Unparalleled inventory of the human gut ecosystem
Scientists gathered and published over 200 000 genomes from the human gut microbiome.

Cycad plants provide an important 'ecosystem service'
A study published in the June 2020 edition of the peer-reviewed journal Horticulturae shows that cycads, which are in decline and among the world's most threatened group of plants, provide an important service to their neighboring organisms.

More ecosystem engineers create stability, preventing extinctions
Biological builders like beavers, elephants, and shipworms re-engineer their environments.

Ecosystem degradation could raise risk of pandemics
Environmental destruction may make pandemics more likely and less manageable, new research suggests.

Improving the operation and performance of Wi-Fi networks for the 5G/6G ecosystem
An article published in the advanced online edition of the journal Computer Communications shows that the use of machine learning can improve the operation and performance of the Wi-Fi networks of the future, those of the 5G/6G ecosystem.

A lost world and extinct ecosystem
The field study site of Pinnacle Point, South Africa, sits at the center of the earliest evidence for symbolic behavior, complex pyrotechnology, projectile weapons, and the first use of foods from the sea, both geographically and scientifically, having contributed much on the evolutionary road to being a modern human.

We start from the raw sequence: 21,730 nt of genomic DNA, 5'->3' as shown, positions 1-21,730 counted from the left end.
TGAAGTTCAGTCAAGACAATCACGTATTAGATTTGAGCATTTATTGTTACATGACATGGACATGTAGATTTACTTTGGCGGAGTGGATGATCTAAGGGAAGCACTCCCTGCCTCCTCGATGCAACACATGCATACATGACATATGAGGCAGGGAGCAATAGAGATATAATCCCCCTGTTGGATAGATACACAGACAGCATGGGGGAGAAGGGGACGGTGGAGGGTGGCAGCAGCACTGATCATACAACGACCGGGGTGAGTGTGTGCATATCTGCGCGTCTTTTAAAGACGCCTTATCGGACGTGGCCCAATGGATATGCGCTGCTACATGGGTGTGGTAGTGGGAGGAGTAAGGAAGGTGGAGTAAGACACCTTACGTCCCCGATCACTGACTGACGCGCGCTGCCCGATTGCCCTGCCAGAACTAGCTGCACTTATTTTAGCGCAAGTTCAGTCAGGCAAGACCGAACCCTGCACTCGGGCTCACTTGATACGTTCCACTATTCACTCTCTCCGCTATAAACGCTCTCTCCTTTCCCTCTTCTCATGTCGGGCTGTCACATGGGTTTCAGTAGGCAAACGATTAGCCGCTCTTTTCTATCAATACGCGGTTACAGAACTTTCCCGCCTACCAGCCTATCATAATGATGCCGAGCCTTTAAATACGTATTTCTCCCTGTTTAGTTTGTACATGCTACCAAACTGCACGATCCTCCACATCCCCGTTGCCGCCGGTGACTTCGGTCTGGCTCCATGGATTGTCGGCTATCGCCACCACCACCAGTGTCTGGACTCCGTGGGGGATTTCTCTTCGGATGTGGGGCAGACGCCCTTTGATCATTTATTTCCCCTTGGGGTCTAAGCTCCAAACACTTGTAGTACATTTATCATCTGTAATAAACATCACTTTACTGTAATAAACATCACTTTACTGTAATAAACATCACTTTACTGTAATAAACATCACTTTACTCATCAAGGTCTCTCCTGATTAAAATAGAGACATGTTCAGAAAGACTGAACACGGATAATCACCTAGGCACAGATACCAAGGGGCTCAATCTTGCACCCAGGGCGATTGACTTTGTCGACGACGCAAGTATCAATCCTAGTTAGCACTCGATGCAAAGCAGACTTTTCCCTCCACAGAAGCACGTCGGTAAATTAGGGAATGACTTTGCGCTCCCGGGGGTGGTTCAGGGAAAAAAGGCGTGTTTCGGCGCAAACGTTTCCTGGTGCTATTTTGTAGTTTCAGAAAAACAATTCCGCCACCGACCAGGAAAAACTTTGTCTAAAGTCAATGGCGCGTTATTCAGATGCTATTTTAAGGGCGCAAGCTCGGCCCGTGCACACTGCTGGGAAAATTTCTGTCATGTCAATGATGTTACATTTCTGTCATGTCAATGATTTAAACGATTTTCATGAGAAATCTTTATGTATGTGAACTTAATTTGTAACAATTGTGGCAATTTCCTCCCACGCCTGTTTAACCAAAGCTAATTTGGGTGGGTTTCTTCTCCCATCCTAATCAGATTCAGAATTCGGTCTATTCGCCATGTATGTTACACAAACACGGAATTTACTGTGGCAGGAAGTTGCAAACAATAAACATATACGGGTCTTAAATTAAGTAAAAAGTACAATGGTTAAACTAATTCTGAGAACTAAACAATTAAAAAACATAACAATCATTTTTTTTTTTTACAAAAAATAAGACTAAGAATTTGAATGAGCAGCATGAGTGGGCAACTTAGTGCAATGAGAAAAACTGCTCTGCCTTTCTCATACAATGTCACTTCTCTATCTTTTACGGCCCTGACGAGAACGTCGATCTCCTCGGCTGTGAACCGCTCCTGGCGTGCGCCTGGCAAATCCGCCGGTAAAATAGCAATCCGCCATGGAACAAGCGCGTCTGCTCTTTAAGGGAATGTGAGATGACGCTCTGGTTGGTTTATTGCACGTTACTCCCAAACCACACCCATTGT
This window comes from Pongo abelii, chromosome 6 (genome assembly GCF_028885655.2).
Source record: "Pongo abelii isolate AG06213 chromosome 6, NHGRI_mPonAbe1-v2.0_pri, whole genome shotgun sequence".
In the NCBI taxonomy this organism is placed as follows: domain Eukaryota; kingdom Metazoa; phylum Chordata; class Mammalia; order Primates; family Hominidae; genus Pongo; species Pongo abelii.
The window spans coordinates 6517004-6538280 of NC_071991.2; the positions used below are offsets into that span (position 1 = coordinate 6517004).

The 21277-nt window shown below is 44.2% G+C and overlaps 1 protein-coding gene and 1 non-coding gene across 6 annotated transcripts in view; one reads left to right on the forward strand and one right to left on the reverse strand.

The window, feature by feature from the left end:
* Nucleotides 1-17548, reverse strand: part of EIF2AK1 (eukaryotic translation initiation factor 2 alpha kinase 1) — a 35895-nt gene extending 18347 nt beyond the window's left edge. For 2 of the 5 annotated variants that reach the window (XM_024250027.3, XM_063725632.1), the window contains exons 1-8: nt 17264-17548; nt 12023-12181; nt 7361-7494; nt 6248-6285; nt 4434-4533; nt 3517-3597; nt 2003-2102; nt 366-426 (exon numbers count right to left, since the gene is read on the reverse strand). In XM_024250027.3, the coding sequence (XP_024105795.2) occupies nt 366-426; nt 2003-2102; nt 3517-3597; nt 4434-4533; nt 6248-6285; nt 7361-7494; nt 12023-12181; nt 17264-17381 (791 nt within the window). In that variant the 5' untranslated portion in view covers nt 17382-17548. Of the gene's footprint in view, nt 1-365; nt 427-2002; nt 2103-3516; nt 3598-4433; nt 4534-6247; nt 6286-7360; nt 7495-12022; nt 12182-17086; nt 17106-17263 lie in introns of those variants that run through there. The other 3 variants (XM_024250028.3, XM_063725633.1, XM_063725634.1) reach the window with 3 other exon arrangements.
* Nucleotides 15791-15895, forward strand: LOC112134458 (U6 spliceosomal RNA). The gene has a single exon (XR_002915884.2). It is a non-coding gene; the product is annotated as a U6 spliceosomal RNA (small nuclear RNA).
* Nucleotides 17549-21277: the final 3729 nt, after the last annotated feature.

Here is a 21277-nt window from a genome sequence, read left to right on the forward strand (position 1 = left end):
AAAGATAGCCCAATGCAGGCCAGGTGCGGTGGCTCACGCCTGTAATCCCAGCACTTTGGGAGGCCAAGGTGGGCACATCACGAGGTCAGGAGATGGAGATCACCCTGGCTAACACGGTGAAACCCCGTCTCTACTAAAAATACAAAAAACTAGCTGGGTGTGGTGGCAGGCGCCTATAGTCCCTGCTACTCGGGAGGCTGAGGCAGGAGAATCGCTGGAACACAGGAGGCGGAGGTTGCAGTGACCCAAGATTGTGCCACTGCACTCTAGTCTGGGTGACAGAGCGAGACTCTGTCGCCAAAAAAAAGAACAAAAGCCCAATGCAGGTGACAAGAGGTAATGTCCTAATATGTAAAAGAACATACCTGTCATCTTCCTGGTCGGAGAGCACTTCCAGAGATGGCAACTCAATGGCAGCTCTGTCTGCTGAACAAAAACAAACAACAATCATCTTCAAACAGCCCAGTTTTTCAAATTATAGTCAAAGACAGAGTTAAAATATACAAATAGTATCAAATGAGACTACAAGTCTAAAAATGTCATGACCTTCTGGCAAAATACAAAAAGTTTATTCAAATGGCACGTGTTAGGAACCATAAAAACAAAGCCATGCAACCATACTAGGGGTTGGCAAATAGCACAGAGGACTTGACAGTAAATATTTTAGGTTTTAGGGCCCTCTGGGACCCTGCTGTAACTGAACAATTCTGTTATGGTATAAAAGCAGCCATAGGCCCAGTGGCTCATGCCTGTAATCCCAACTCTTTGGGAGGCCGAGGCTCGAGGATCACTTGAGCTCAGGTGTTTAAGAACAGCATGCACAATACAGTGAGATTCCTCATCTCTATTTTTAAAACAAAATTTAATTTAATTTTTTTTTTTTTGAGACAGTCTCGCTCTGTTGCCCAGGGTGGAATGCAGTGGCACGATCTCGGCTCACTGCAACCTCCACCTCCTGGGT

Ecosystem services are not constrained by borders
What do chocolate, migratory birds, flood control and pandas have in common?

Late cretaceous dinosaur-dominated ecosystem
A topic of considerable interest to paleontologists is how dinosaur-dominated ecosystems were structured, how dinosaurs and co-occurring animals were distributed across the landscape, how they interacted with one another, and how these systems compared to ecosystems today.

How transient invaders can transform an ecosystem
Study finds microbes can alter an environment dramatically before dying out.

Read More: Ecosystem News and Ecosystem Current Events
Brightsurf.com is a participant in the Amazon Services LLC Associates Program, an affiliate advertising program designed to provide a means for sites to earn advertising fees by advertising and linking to Amazon.com.